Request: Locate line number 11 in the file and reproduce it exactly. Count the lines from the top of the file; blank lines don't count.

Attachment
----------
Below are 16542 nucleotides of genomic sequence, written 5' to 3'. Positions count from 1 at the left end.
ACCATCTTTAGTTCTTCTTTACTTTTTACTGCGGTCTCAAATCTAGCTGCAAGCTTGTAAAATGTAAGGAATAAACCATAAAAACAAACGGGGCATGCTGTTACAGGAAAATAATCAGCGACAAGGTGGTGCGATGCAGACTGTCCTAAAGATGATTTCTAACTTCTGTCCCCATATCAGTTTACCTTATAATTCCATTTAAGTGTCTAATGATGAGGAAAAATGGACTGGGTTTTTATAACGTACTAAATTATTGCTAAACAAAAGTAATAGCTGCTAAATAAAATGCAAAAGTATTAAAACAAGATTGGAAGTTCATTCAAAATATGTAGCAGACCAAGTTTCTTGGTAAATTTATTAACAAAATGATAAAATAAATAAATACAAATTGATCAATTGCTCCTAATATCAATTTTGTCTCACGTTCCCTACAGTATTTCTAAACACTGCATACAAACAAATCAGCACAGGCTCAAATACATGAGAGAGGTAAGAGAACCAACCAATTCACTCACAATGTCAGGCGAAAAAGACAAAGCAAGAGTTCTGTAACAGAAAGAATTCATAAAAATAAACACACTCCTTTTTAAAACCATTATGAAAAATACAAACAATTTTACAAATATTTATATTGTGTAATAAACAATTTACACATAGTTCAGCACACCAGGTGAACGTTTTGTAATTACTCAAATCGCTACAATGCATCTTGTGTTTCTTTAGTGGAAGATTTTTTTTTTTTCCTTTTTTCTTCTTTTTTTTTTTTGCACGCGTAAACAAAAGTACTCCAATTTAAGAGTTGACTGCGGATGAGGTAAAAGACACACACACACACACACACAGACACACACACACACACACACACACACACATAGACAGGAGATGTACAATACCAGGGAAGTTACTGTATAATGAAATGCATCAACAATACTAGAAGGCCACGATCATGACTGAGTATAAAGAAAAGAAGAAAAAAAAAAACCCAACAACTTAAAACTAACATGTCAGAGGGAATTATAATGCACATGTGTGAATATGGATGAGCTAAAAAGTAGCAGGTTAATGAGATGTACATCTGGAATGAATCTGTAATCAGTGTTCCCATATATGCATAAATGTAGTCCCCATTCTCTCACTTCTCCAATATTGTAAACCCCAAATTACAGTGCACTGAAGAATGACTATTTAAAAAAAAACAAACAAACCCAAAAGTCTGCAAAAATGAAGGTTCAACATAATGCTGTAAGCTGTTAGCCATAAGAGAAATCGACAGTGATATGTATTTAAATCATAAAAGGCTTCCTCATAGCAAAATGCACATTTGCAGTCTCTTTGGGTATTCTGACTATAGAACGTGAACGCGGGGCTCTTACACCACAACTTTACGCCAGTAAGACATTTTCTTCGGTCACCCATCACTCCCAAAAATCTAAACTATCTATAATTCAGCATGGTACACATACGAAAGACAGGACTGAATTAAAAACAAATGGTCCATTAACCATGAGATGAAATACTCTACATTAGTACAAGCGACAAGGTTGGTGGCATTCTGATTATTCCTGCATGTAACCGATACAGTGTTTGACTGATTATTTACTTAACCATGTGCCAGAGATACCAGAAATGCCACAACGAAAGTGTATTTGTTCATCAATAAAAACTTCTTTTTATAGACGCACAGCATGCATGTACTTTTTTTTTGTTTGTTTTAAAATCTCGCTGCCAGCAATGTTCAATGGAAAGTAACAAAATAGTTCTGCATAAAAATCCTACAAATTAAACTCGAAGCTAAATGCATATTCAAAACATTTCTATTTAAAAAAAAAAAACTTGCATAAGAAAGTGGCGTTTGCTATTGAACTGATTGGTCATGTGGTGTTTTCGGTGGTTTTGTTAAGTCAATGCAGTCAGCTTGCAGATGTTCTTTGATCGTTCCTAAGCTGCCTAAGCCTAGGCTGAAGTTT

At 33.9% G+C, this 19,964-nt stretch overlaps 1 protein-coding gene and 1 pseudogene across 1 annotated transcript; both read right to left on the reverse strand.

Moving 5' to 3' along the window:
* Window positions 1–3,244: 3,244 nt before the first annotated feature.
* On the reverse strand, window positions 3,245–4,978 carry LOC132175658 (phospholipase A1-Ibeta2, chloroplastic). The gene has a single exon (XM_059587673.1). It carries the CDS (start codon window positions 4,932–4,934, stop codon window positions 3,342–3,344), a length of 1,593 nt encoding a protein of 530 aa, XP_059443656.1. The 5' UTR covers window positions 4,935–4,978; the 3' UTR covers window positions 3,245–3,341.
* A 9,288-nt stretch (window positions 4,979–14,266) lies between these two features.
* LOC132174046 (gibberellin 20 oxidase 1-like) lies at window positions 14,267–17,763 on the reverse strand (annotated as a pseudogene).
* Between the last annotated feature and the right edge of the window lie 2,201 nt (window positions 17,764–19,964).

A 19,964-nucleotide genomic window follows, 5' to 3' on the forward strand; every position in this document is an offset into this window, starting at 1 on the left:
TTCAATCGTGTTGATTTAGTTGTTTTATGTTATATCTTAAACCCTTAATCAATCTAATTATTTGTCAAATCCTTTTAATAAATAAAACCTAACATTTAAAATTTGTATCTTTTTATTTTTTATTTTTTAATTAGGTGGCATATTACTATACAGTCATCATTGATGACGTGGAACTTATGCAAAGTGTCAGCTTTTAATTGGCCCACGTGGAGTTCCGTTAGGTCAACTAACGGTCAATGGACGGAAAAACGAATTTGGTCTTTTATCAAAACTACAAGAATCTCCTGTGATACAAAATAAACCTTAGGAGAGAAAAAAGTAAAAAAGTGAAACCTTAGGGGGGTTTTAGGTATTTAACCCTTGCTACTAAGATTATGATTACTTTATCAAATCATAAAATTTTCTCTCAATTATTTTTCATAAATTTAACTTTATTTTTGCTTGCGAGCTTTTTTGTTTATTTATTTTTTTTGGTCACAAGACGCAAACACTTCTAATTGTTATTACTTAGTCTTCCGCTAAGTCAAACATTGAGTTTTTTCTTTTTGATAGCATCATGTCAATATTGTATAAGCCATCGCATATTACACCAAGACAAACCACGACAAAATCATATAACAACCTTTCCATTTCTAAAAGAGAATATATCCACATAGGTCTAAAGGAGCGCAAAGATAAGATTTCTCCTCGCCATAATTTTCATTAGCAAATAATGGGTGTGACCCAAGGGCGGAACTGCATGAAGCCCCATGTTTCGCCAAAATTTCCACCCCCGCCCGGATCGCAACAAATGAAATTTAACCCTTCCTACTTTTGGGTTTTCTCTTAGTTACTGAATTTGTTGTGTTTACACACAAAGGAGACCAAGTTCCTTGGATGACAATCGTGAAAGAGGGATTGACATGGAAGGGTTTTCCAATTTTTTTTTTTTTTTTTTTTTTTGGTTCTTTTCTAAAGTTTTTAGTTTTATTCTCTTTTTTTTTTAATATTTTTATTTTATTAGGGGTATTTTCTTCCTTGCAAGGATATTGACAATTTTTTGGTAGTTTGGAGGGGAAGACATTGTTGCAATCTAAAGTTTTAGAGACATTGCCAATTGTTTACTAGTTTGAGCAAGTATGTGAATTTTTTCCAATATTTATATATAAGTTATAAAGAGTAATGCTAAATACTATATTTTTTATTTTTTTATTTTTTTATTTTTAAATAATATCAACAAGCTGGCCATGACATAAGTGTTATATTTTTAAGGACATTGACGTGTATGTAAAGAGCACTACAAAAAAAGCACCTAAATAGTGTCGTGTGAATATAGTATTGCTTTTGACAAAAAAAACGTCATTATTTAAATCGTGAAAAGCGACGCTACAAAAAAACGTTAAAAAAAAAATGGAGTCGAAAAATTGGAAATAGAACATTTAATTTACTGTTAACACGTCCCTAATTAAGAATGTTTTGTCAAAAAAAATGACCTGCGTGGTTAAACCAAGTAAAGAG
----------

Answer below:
TTCAATCGTGTTGATTTAGTTGTTTTATGTTATATCTTAAACCCTTAATCAATCTAATTATTTGTCAAATCCTTTTAATAAATAAAACCTAACATTTAAAATTTGTATCTTTTTATTTTTTATTTTTTAATTAGGTGGCATATTACTATACAGTCATCATTGATGACGTGGAACTTATGCAAAGTGTCAGCTTTTAATTGGCCCACGTGGAGTTCCGTTAGGTCAACTAACGGTCAATGGACGGAAAAACGAATTTGGTCTTTTATCAAAACTACAAGAATCTCCTGTGATACAAAATAAACCTTAGGAGAGAAAAAAGTAAAAAAGTGAAACCTTAGGGGGGTTTTAGGTATTTAACCCTTGCTACTAAGATTATGATTACTTTATCAAATCATAAAATTTTCTCTCAATTATTTTTCATAAATTTAACTTTATTTTTGCTTGCGAGCTTTTTTGTTTATTTATTTTTTTTGGTCACAAGACGCAAACACTTCTAATTGTTATTACTTAGTCTTCCGCTAAGTCAAACATTGAGTTTTTTCTTTTTGATAGCATCATGTCAATATTGTATAAGCCATCGCATATTACACCAAGACAAACCACGACAAAATCATATAACAACCTTTCCATTTCTAAAAGAGAATATATCCACATAGGTCTAAAGGAGCGCAAAGATAAGATTTCTCCTCGCCATAATTTTCATTAGCAAATAATGGGTGTGACCCAAGGGCGGAACTGCATGAAGCCCCATGTTTCGCCAAAATTTCCACCCCCGCCCGGATCGCAACAAATGAAATTTAACCCTTCCTACTTTTGGGTTTTCTCTTAGTTACTGAATTTGTTGTGTTTACACACAAAGGAGACCAAGTTCCTTGGATGACAATCGTGAAAGAGGGATTGACATGGAAGGGTTTTCCAATTTTTTTTTTTTTTTTTTTTTTTGGTTCTTTTCTAAAGTTTTTAGTTTTATTCTCTTTTTTTTTTAATATTTTTATTTTATTAGGGGTATTTTCTTCCTTGCAAGGATATTGACAATTTTTTGGTAGTTTGGAGGGGAAGACATTGTTGCAATCTAAAGTTTTAGAGACATTGCCAATTGTTTACTAGTTTGAGCAAGTATGTGAATTTTTTCCAATATTTATATATAAGTTATAAAGAGTAATGCTAAATACTATATTTTTTATTTTTTTATTTTTTTATTTTTAAATAATATCAACAAGCTGGCCATGACATAAGTGTTATATTTTTAAGGACATTGACGTGTATGTAAAGAGCACTACAAAAAAAGCACCTAAATAGTGTCGTGTGAATATAGTATTGCTTTTGACAAAAAAAACGTCATTATTTAAATCGTGAAAAGCGACGCTACAAAAAAACGTTAAAAAAAAAATGGAGTCGAAAAATTGGAAATAGAACATTTAATTTACTGTTAACACGTCCCTAATTAAGAATGTTTTGTCAAAAAAAATGACCTGCGTGGTTAAACCAAGTAAAGAG